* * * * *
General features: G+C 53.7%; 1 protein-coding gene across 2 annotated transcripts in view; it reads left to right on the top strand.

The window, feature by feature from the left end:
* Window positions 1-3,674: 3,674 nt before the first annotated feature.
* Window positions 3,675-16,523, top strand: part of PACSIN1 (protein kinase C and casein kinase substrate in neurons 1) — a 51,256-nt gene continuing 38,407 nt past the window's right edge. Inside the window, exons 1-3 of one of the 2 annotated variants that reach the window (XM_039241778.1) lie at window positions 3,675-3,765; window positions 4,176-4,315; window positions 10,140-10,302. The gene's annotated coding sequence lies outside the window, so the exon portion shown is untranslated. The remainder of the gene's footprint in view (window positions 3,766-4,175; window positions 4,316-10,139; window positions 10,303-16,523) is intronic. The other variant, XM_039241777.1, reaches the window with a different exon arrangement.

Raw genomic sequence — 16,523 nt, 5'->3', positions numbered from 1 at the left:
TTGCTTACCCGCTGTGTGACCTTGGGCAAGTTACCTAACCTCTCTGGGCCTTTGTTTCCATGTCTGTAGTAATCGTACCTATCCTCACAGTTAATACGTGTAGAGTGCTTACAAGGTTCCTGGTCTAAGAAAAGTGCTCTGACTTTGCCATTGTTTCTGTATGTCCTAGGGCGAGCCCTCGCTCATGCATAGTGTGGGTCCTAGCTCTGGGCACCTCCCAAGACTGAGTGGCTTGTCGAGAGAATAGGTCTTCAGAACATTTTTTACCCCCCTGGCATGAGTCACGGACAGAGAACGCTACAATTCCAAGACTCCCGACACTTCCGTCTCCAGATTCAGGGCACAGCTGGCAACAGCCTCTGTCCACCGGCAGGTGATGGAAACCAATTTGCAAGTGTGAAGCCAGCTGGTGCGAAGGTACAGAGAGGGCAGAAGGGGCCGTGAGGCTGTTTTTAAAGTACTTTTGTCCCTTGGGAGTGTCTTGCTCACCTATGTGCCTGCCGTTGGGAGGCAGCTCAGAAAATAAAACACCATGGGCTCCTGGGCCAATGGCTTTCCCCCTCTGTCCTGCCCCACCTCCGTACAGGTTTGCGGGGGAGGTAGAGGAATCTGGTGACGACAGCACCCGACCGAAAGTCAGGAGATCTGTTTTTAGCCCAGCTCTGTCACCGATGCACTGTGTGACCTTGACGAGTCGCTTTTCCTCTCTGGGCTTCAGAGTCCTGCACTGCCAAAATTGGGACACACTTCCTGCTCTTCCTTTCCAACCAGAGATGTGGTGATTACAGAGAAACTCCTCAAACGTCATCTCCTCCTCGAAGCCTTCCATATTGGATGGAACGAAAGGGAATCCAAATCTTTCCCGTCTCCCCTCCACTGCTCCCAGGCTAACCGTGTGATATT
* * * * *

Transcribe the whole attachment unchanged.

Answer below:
General features: G+C 53.7%; 1 protein-coding gene across 2 annotated transcripts in view; it reads left to right on the top strand.

The window, feature by feature from the left end:
* Window positions 1-3,674: 3,674 nt before the first annotated feature.
* Window positions 3,675-16,523, top strand: part of PACSIN1 (protein kinase C and casein kinase substrate in neurons 1) — a 51,256-nt gene continuing 38,407 nt past the window's right edge. Inside the window, exons 1-3 of one of the 2 annotated variants that reach the window (XM_039241778.1) lie at window positions 3,675-3,765; window positions 4,176-4,315; window positions 10,140-10,302. The gene's annotated coding sequence lies outside the window, so the exon portion shown is untranslated. The remainder of the gene's footprint in view (window positions 3,766-4,175; window positions 4,316-10,139; window positions 10,303-16,523) is intronic. The other variant, XM_039241777.1, reaches the window with a different exon arrangement.

Raw genomic sequence — 16,523 nt, 5'->3', positions numbered from 1 at the left:
TTGCTTACCCGCTGTGTGACCTTGGGCAAGTTACCTAACCTCTCTGGGCCTTTGTTTCCATGTCTGTAGTAATCGTACCTATCCTCACAGTTAATACGTGTAGAGTGCTTACAAGGTTCCTGGTCTAAGAAAAGTGCTCTGACTTTGCCATTGTTTCTGTATGTCCTAGGGCGAGCCCTCGCTCATGCATAGTGTGGGTCCTAGCTCTGGGCACCTCCCAAGACTGAGTGGCTTGTCGAGAGAATAGGTCTTCAGAACATTTTTTACCCCCCTGGCATGAGTCACGGACAGAGAACGCTACAATTCCAAGACTCCCGACACTTCCGTCTCCAGATTCAGGGCACAGCTGGCAACAGCCTCTGTCCACCGGCAGGTGATGGAAACCAATTTGCAAGTGTGAAGCCAGCTGGTGCGAAGGTACAGAGAGGGCAGAAGGGGCCGTGAGGCTGTTTTTAAAGTACTTTTGTCCCTTGGGAGTGTCTTGCTCACCTATGTGCCTGCCGTTGGGAGGCAGCTCAGAAAATAAAACACCATGGGCTCCTGGGCCAATGGCTTTCCCCCTCTGTCCTGCCCCACCTCCGTACAGGTTTGCGGGGGAGGTAGAGGAATCTGGTGACGACAGCACCCGACCGAAAGTCAGGAGATCTGTTTTTAGCCCAGCTCTGTCACCGATGCACTGTGTGACCTTGACGAGTCGCTTTTCCTCTCTGGGCTTCAGAGTCCTGCACTGCCAAAATTGGGACACACTTCCTGCTCTTCCTTTCCAACCAGAGATGTGGTGATTACAGAGAAACTCCTCAAACGTCATCTCCTCCTCGAAGCCTTCCATATTGGATGGAACGAAAGGGAATCCAAATCTTTCCCGTCTCCCCTCCACTGCTCCCAGGCTAACCGTGTGATATT